Apostolic in two ways

What is an Apostle? What is apostolic? And why is this important for all Christian churches? This is a question raised by a feast celebrated by Anglicans, Catholics, Orthodox Christians, and Protestants on 11 June, the Feast of Barnabas.

Jesus “appointed twelve, that they might be with Him and that He might send them out to preach,” it says in Mark 3: 14. So there are only these twelve, right? There is at least one number thirteen that Acts 1: 26 is aware of. He was chosen to replace Judas after he had left the inner circle of Jesus’ disciples for the reasons we are familiar with. Striking is that this successor’s calling, his name was Matthias, was bound to having been an eyewitness to the life of Jesus.

No requirements are documented for any of the other Apostles named in the New Testament: neither for Paul, one of the most prolific letter writers, nor James, the brother of Jesus, nor for Silvanus and Timothy, nor Andronicus and Junia. And then this Barnabas, who is being commemorated on 11 June.

He came from Cyprus, was held in high esteem by the members of the early church in Jerusalem and was one of the church founders in Antioch. It was there that Barnabas and Paul nearly came to blows over the Jewish dietary regulations. But at the Apostolic Council in Jerusalem both were on the same side and from then on travelled together as Apostles on their official Gentile mission.

Apostolic in content

The apostolate remained a central reference value of Christianity even after the death of the first Apostles. “We believe in the one, holy, universal, and apostolic church,” the Creed of Nicaea-Constantinople, says, which all denominations basically share.

But what makes a Church apostolic? The denominations offer two or three different answers to this question. First, this entails content-related aspects and then personal aspects.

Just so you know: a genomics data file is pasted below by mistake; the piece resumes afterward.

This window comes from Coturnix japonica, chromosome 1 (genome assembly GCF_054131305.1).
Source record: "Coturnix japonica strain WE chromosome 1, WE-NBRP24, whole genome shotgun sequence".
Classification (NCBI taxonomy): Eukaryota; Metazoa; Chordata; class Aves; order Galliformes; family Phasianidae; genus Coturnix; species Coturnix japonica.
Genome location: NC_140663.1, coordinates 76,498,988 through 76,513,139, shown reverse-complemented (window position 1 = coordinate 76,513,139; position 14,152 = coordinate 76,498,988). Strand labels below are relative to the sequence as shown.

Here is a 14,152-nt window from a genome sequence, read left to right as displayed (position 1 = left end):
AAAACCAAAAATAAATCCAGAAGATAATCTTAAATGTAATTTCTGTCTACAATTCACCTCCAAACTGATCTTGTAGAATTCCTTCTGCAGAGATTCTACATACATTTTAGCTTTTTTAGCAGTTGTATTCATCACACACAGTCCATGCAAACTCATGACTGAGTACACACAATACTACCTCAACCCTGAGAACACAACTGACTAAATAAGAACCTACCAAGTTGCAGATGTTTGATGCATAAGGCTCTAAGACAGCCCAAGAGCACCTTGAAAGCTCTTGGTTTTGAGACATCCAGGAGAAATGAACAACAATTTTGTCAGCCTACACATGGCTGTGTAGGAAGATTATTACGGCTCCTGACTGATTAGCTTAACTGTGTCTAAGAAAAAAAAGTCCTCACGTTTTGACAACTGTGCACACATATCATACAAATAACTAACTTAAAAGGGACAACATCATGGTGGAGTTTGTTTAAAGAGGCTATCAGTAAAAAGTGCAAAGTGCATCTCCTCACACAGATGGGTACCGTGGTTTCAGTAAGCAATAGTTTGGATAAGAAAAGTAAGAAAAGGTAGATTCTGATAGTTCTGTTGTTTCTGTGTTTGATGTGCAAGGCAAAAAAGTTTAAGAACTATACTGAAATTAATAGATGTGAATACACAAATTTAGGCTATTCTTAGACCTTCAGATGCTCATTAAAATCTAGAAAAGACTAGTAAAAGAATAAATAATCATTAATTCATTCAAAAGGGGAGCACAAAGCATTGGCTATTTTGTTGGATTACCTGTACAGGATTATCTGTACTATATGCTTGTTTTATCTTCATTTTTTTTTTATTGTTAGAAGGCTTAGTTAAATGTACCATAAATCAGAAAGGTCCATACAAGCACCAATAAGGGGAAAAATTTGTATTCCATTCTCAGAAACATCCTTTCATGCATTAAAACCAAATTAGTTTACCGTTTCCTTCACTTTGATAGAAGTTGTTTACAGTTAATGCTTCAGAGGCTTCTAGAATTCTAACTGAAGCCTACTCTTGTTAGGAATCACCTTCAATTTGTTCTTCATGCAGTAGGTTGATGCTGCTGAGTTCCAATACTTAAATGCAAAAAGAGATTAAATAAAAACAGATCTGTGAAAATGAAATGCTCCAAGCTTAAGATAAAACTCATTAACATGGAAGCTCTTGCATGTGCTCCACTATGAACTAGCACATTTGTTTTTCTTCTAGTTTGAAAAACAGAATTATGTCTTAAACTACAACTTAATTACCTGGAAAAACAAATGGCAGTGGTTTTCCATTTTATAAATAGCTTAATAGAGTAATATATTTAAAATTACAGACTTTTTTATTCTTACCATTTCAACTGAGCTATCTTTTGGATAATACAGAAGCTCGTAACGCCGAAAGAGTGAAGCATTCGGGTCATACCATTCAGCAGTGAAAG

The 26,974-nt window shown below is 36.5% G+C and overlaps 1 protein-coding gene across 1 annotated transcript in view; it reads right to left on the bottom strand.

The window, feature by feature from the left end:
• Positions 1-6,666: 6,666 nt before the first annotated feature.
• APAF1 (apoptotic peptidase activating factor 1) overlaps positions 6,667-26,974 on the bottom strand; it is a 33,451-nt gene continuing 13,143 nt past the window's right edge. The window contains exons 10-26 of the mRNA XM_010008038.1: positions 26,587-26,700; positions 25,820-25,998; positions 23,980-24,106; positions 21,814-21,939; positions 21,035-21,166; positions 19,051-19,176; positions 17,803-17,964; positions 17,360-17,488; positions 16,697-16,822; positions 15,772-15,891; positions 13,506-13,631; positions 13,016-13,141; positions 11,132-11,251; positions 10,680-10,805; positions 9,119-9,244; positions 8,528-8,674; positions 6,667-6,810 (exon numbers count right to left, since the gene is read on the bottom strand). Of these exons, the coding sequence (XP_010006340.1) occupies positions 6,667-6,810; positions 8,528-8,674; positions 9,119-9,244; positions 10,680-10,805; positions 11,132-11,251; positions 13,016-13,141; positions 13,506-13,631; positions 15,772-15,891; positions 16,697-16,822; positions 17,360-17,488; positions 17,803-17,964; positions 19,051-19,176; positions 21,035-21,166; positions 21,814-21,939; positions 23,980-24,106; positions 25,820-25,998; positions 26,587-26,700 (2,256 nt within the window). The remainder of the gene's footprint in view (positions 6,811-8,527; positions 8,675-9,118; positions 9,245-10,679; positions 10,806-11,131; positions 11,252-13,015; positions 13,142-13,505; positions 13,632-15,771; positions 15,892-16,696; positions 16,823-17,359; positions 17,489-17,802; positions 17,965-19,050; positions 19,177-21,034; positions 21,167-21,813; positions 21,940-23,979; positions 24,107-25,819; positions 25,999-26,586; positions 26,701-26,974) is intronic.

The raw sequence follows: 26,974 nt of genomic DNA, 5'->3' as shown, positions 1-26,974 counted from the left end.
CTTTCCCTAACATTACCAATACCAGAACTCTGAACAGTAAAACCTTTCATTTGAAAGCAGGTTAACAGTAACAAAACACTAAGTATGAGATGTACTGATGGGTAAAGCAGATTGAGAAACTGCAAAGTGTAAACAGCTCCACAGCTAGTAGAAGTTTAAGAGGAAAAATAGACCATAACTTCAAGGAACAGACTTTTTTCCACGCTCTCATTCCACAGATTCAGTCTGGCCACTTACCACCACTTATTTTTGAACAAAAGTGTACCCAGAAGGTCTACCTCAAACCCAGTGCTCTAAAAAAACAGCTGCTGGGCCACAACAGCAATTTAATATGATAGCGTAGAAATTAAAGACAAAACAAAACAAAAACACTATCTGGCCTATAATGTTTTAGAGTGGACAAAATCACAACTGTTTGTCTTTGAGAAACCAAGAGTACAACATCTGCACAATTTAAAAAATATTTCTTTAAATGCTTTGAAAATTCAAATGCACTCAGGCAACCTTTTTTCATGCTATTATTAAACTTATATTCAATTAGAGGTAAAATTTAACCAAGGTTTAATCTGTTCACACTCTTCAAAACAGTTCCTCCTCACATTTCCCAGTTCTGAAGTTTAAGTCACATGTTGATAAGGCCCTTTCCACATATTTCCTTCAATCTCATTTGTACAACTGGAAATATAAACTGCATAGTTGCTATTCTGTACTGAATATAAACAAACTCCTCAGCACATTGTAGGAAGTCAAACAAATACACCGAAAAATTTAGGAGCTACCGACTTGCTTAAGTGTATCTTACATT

Apostolic in person

“And they continued steadfastly in the Apostles’ doctrine.” Our understanding of apostolicity builds on these words from Acts 2: 42. Central is therefore what the first Apostles proclaimed: the gospel of Jesus, namely the message of the life, death, resurrection, and return of Christ.

The Bible gives a clear answer concerning this proclamation. Apostolic is therefore what corresponds to that which the New Testament attests. This is how Churches which follow reformed theology understand apostolicity—as continuity in terms of content.

The term “apostolic succession” is recognised by the Catholic and Orthodox churches as well as some Anglican churches. They derive their apostolicity from the fact that the consecration of Bishops through the laying on of hands can be traced back in uninterrupted continuity to the time of the biblical Apostles. This understanding is thus based on personal continuity.

Apostolic in ministry

And the New Apostolic Church? “The church of Christ is apostolic in two respects: in it the apostolic doctrine is proclaimed and in it the apostolic ministry is active,” it says in the Catechism:

  • “The apostolic doctrine is the unadulterated message of the death, resurrection, and return of Christ, according to the teaching of the early Christian Apostles, as attested in the New Testament, and as believed and practised by the first Christians.
  • “The apostolic ministry is the Apostle ministry given by Christ and led by the Holy Spirit, with all its powers.”

So this is not about personal continuity, but about a renewed occupation, the Catechism continues: “With the renewed occupation of the Apostle ministry in the year 1832, the Lord gave back something essential to His church on earth: apostolicity was once more fully restored in the visible church.”

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Andreas Rother
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